Lisa Merriam

Microsoft Brand Failures: 12 Brand Mistakes with High Costs

Microsoft brand failure rate is high. Analysts continue to criticize the once high-flying company and consider its prospects as cloud computing and competitive products dim the prospects for the company’s operating systems.

A History of Microsoft Brand Failures

Indeed, Microsoft has a long track record of failed brands. Here are a dozen examples:
Vista: This failure hurt the most. Microsoft is synonymous with operating systems, so a failed product in this category was a body blow. Released in January 2007, by April 2009, the software had only achieved a 24% share of PC operating systems. Most people still prefer to limp along using decade-old systems.

Kin Phone: It took years and billions of dollars to develop, but only sold 503 units after 48 days on the market. In terms of financial cost, this brand inflicted plenty of damage.

Tablet PC: The failure of this brand chipped away at Microsoft’s reputation as an innovator.  Ground-breaking when Microsoft first announced it ten years ago, the Tablet PC was surpassed by better design and better marketing of the iPad and Samsung’s Android.

Zune: An innovative reputation can’t be won with copycat products. Microsoft’s Zune portable media player has not been able to effectively compete with Apple and its iPod.

MSN: As Microsoft struggled with MSN Search, which became MSN (with the butterfly), then Live Search and now Bing, Google started, grew, and now dominates.

WebTV: The internet over television sounded like the holy grail of convergence. But the product never produced a revenue stream as its tech-averse customer base created an expensive customer service nightmare.

Passport: Microsoft demonstrated branding cluelessness by originally calling this “thing”  Microsoft Wallet, then Passport, then .NET Passport, then Microsoft Passport Network, then Live ID, then Windows Live as part of MSN. Phew! Moreover, entrusting sensitive information to a company known for operating systems with massive security bugs, Passport was a no-go. The service closed August 2009.

Encarta: Why pay for a limited and outdated encyclopedia when there is Wikipedia? This brand finally expired on March, 2009.

Bob: Bob was meant to be a user-friendly Windows interface, but turned into a laughing-stock that perennially makes the “worst of” lists. “Bob” appears to be an internal project name that somehow escaped as a public-facing brand name on an embarrassing product.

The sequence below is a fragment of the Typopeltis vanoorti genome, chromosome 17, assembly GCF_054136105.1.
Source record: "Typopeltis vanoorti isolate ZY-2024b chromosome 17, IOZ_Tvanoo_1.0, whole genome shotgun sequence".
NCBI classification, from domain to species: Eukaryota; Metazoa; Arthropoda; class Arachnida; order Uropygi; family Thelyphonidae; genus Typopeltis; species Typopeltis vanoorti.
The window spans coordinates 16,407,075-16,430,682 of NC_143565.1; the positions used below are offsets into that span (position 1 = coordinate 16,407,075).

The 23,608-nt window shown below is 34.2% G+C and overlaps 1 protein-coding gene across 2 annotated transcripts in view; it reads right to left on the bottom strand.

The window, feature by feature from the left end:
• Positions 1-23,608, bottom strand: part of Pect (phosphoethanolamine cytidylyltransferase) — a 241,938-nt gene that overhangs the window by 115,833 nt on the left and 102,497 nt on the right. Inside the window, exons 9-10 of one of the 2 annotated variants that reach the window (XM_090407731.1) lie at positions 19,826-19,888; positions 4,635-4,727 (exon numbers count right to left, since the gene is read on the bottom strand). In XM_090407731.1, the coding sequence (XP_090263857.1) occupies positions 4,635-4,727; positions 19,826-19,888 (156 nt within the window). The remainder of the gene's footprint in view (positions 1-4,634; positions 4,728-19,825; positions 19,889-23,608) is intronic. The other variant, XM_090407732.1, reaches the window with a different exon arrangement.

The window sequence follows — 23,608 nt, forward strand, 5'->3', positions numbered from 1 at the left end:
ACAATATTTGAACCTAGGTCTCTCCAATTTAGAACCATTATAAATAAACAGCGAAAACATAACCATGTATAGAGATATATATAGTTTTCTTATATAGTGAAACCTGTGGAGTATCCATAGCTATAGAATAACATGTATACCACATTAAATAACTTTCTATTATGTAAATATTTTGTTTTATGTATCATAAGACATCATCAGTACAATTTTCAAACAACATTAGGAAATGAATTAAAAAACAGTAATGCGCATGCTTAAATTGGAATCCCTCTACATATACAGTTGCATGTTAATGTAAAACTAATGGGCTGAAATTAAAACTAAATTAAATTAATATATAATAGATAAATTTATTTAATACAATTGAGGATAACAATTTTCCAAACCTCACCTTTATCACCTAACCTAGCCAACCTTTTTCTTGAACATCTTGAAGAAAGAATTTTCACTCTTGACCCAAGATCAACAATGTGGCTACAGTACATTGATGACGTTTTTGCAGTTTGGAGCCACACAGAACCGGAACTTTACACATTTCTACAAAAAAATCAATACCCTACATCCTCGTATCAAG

Money: Brand trust issues aside, Microsoft Money could not compete against online banks, free personal finance tools and more established and robust financial software products.

WinCE: Yup, this product made people “wince”. This personal digital assistant software brand represents years of trying, failing and eventually giving up.

“I’m a PC”: In answer to Apple’s successful “I’m a Mac” branding campaign came the inexplicable “I’m a PC” answer from Microsoft. In addition to adopting an “I know you are, but what am I” brand positioning, the campaign didn’t identify the brand Windows beyond a logo and said nothing about the “V-Word” (the failing Vista operating system). Why invest in advertising a generic like a PC?

Key Factors in Microsoft’s Brand Failures

  1. Poor design:  Apple’s brand is built on excellent, innovative design. Microsoft design is generic and old-fashioned.
  2. Inconsistency: The Apple product brands all support key brand attributes of the parent company: coolness and easy usability. Microsoft branding is all over the map, with some product brands having almost no association with the parent company and with no brands sharing a unifying attribute that would bring them all together as Microsoft.
  3. No jumping off point: Apple has always been about devices integrated with software, making it easy to create new products of all kinds. Microsoft was just an operating system, and a bug-ridden one at that.
  4. Problems with trust: Microsoft has been seen as arrogant and pushy. Its reputation has never recovered from the anti-trust lawsuit in the 1990s.
  5. Poor follow-through: Beyond a launch announcement and a few ads, many Microsoft products flounder unsupported.

Lots of money and really smart people are Microsoft brand strengths, but the company cannot reach its full potential without smarter branding. Little by little, newcomers like Google and old competitors like Apple will eat their lunch.